Up until about 2001 Can-Am Care, a subsidiary of Inverness Medical Inc., manufactured and sold Excel GE Blood Glucose Test Strips for the Glucometer Elite and Glucometer Elite XL Blood Glucose Meters. However, in 2001 Johnson & Johnson bought Inverness' diabetes business. Now, J&J does not mention Excel test strips on any of its Web sites.

      • Revised October 10, 2006:
        Kelly Close of Close Concerns Inc. in San Francisco, a consultancy devoted to diabetes and obesity research, tells me that on the basis of industry estimates worldwide sales of blood glucose meters were almost $5.9 billion in 2004. Roche Diagnostics leads with sales of about $2.3 billion. LifeScan/J&J is second with $1.7 billion. Together they continue to control two thirds of the blood glucose marketplace. Bayer with $800 million and Abbott Diabetes Care with $790 million are neck and neck for third place.

        Other estimates vary. The U.S. market for blood glucose meters was worth $252.8 million in the year ended March 31, 2002, according to the June 2002 issue of OTC Update, published by Nicholas Hall Periodicals. This is up from $224.4 million in 2001 and $195.0 million in 2000.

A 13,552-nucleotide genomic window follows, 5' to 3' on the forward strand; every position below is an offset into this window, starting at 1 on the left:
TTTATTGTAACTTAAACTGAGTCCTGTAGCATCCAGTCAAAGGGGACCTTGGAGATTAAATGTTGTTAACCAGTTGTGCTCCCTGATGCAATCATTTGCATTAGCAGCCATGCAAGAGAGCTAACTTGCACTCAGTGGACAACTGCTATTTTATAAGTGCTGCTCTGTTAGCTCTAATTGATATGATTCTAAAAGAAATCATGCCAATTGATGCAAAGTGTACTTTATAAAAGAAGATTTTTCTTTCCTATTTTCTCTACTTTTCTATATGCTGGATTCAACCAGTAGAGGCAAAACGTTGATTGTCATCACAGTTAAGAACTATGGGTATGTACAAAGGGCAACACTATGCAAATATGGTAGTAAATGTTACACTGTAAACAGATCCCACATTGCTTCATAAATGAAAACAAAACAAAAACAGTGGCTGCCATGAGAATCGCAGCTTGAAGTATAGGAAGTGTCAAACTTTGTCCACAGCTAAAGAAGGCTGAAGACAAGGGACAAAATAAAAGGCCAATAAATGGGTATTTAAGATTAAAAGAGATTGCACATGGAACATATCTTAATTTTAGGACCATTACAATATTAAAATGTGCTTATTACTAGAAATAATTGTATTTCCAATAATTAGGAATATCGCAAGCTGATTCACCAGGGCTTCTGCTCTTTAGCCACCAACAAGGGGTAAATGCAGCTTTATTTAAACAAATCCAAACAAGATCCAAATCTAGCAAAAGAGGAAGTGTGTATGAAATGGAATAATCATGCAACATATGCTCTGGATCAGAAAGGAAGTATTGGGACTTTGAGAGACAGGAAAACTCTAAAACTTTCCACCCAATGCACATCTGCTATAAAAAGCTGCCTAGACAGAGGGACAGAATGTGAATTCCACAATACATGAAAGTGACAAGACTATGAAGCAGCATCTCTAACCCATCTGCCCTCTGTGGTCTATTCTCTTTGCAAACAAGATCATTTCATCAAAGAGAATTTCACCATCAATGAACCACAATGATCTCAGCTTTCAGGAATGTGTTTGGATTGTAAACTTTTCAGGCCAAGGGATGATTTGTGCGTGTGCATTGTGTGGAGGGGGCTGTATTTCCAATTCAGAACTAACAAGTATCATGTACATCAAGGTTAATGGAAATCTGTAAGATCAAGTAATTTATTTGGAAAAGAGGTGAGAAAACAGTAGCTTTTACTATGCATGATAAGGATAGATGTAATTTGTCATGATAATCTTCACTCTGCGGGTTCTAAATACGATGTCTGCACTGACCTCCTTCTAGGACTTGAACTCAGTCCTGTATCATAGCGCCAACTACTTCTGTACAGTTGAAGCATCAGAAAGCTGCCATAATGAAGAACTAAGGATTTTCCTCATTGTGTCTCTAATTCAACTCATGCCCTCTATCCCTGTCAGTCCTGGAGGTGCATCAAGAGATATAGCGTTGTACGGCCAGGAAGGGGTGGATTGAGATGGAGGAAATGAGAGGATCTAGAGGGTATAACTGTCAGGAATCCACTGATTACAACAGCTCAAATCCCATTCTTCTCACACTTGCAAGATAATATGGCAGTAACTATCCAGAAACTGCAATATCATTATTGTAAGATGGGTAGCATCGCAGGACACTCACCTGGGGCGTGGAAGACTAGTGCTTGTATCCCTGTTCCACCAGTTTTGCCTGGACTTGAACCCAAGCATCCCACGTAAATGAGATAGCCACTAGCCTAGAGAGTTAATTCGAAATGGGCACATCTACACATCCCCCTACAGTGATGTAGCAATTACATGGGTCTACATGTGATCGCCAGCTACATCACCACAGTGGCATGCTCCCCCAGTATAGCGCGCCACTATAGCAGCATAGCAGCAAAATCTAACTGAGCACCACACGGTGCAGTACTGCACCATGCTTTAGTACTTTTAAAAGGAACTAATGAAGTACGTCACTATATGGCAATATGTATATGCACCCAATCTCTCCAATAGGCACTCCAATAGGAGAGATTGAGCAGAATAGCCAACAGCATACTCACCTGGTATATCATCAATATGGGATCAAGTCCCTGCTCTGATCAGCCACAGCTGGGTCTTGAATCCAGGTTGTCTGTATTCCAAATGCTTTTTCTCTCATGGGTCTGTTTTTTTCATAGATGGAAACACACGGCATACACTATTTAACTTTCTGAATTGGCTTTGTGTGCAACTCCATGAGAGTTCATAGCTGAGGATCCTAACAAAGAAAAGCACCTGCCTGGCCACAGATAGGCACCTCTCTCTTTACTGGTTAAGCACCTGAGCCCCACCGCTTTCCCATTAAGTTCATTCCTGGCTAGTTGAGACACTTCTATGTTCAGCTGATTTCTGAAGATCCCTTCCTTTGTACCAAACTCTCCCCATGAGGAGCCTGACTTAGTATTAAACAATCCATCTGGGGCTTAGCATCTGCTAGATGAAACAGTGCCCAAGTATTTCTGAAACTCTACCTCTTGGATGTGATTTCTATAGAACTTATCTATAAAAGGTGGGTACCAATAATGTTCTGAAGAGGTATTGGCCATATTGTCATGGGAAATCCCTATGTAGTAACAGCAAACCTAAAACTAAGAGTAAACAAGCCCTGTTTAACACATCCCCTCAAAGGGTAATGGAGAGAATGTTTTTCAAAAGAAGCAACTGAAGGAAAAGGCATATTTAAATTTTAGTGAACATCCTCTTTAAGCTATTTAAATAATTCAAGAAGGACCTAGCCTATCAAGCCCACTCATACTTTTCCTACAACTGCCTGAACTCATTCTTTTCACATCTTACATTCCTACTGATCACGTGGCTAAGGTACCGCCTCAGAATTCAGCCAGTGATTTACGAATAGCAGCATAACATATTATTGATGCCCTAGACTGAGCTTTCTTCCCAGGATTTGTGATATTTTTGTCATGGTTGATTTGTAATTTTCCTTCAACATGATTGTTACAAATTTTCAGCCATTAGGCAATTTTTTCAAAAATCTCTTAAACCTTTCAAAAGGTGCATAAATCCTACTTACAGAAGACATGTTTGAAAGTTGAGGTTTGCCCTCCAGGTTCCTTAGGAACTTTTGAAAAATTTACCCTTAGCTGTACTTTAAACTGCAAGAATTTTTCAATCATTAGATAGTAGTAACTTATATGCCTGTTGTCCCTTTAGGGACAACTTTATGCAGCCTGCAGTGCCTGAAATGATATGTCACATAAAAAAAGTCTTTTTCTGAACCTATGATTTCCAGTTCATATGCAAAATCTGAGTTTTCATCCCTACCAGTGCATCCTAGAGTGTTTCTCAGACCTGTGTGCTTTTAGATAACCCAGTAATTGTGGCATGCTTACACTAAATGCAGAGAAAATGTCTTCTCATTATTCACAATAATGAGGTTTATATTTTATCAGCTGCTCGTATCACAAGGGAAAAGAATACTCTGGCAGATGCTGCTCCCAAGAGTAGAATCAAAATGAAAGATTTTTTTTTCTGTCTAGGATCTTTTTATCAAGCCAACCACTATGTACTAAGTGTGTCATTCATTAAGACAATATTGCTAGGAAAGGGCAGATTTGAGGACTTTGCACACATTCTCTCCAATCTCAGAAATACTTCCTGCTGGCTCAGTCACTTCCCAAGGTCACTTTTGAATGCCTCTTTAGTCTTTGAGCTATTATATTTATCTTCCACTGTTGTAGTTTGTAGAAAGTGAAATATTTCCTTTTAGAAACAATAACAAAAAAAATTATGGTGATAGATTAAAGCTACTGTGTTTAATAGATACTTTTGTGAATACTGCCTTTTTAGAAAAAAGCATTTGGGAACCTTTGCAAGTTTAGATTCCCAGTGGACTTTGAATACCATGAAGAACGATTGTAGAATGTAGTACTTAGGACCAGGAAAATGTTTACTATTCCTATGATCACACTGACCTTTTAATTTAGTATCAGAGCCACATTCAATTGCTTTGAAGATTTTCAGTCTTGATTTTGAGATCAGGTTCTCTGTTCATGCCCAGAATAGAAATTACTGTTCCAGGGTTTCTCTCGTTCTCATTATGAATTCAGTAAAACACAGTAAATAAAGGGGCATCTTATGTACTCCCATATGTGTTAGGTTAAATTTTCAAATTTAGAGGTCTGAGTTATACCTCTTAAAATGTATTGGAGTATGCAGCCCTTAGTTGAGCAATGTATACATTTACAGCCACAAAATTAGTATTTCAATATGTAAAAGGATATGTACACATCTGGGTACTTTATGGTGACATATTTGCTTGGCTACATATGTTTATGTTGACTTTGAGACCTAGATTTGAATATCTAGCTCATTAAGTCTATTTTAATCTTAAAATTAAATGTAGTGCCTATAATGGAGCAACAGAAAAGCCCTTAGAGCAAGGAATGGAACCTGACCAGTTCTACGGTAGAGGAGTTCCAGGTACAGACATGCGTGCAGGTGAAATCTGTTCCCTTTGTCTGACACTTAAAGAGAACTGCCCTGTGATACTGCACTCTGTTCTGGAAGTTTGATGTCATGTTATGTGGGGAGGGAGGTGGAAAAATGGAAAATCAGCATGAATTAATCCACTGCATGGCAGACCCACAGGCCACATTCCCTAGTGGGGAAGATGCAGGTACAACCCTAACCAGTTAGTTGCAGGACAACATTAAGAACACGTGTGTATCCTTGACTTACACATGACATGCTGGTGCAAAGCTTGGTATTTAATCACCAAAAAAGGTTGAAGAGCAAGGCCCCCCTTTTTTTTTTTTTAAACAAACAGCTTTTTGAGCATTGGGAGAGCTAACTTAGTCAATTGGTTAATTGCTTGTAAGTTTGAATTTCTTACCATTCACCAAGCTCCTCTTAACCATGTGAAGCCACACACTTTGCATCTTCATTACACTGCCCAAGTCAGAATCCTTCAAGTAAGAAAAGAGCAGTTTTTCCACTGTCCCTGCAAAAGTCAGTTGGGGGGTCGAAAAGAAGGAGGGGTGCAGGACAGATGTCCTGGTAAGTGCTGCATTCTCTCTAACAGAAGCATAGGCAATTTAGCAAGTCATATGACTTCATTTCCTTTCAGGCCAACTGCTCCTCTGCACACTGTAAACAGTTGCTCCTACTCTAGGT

But blood glucose strips are far more important. Sales in 2002 were $1,132.6 million. That's up from $1047.4 in 2001 and $971.1 million in 2000.

        During a Johnson and Johnson presentation in October 2006, Eric Milledge Company Group Chairman stated that JNJ's LifeScan unit was number 1 in U.S. test strip sales for the year through June 2006 holding 36 percent of the market. He said that Roche (Accu-Chek) was number 2 at 26 percent, followed by Abbott (FreeStyle) at 21 percent, and Bayer at 13 percent. He cited "IMS DDD." IMS Health in Fairfield, Connecticut, provides market intelligence to the pharmaceutical and healthcare industries.

      • What are the FDA's standards for meter accuracy? The answer might surprise you. See the "Meter Accuracy" section of my "Diabetes Update" newsletter number 39 at

      • "Glucose Meters & Diabetes Management" is an extensive part of the U.S. Food and Drug Administration's Diabetes Web site. The URL is